This week we recap the Snowmageddon that was the Drenthe weekend. Sarah catches us up on some interesting developments in the world of marketing for women’s cycling. I teach Sarah about farming (including how to plant a chicken) and we swear a bit too. Early on I extol the virtues of the metric system and we take a look at the upcoming races this weekend.
If you’d like to access your regular dose of sweary cycling-ness via iTunes, then we’ve got you covered.
Things we talked about this week:
The Ronde van Drenthe World Cup
More after the jump!
It’s been one of those weeks, where suddenly I’m seeing all kinds of things about marketing, cycling and women, so here’s a selection of links to some things I found interesting.
Firstly, I am still in love with the adidas #mygirls campaign. You can read my thoughts here, but more and more things keep hitting me about it – for example, isn’t how they show hair interesting? Usually sports adverts have women with long, glossy hair cascading out behind the woman – and I have to say, that’s never how my (admittedly long, blonde) hair looked in any sports I did. There’s the interesting cultural differences highlighted in Bara’ah in Jordan wearing her hijab, and Asisat in Nigeria with hers in plaits, that adds to the whole “united around the world” vibe, while feeling very natural – but Hannah‘s hair is tied back and hidden by a bike helmet, and Ingrid‘s is tied back and wet from the water – and I think that just accentuates the aspirational, real vibe – this is how we look when we do sports, and don’t we look great?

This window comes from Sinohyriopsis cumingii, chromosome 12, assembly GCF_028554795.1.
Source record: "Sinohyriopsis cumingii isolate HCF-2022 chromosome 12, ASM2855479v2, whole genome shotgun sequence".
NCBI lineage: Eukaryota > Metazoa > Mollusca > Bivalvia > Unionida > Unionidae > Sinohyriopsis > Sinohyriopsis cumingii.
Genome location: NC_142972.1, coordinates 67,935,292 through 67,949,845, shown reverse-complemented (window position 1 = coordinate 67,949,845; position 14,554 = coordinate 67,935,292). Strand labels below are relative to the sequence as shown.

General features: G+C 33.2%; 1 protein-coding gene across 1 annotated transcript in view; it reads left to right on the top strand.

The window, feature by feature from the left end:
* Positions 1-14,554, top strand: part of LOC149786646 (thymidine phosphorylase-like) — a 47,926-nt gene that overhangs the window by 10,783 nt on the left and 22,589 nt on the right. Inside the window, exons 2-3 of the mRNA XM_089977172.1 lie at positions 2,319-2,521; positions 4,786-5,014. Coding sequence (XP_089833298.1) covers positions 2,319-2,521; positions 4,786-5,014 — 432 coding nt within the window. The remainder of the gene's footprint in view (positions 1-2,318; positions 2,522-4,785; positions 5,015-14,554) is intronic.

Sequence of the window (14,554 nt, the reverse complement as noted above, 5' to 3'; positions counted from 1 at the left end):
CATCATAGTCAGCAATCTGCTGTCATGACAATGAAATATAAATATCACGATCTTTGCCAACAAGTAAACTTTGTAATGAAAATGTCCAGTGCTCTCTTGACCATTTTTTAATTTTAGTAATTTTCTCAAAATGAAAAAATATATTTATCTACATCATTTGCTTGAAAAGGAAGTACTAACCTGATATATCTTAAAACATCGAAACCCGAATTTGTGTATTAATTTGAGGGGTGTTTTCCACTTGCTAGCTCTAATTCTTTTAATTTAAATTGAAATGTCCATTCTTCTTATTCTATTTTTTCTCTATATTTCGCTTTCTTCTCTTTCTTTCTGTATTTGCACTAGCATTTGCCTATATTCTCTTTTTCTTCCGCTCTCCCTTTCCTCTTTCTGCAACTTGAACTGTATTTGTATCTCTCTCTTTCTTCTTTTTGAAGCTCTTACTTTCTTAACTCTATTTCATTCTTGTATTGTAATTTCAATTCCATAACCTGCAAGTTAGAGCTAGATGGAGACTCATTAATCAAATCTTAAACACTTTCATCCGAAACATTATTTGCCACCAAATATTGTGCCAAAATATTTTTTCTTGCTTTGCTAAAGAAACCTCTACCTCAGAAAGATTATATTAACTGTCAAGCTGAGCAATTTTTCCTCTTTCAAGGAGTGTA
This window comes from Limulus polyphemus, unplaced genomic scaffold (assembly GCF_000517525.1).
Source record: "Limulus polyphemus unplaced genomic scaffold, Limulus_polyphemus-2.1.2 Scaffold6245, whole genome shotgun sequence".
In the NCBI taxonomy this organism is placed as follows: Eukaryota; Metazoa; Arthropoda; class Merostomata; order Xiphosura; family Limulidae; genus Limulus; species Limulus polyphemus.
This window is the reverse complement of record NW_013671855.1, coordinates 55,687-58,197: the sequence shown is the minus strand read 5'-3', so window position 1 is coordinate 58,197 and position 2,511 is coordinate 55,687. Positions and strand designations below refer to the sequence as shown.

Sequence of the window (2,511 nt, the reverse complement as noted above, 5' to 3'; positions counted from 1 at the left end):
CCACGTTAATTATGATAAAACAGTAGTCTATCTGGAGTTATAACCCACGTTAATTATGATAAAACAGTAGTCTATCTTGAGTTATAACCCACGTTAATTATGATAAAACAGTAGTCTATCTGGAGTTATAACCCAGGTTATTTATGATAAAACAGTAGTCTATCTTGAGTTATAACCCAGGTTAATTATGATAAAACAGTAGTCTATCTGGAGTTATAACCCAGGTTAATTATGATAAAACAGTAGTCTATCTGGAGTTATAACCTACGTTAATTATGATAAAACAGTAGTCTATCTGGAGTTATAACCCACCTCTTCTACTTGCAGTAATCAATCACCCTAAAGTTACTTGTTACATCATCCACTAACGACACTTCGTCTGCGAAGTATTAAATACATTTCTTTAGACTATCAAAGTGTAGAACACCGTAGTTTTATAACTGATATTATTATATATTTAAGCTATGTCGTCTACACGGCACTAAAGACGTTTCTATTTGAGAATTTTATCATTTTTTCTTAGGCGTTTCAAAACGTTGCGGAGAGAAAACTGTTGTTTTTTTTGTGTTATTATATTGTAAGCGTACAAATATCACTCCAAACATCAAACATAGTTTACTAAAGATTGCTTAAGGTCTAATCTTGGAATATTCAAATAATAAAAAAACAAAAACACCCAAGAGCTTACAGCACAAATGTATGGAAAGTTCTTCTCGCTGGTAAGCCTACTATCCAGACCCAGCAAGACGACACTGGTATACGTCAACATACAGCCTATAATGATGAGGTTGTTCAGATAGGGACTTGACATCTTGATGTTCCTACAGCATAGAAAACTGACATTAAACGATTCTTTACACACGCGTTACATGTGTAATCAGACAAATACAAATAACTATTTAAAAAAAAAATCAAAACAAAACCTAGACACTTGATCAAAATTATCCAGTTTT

I’ve mentioned Collyn Ahart‘s writing on the blog before, but there are some articles she wrote that she linked to in her #mygirls post that I really liked. Collyn does a lot of work on marketing and brand strategy, and I loved her post on sports marketing to women, the issues with the three main ways sports brands target women:
Sometimes I see an advert that just grabs me, and says something so right, that makes me smile so much, that I think “fuck it, from now on, I’m only ever buying from you”. Yes, I know the primary goal is to make money, but bloody hell, the adidas #mygirls campaign does so much more, I can’t stop watching the ads. Here’s the cycling filmette, featuring Hannah Walker of Matrix Fitness Racing Academy and a group of young British cycling girls like Penny Rowson and Eli Thorogood of the Breast Cancer Care Cycling Team. And below the jump I’ll try to be a bit more sensible about why I love these ads.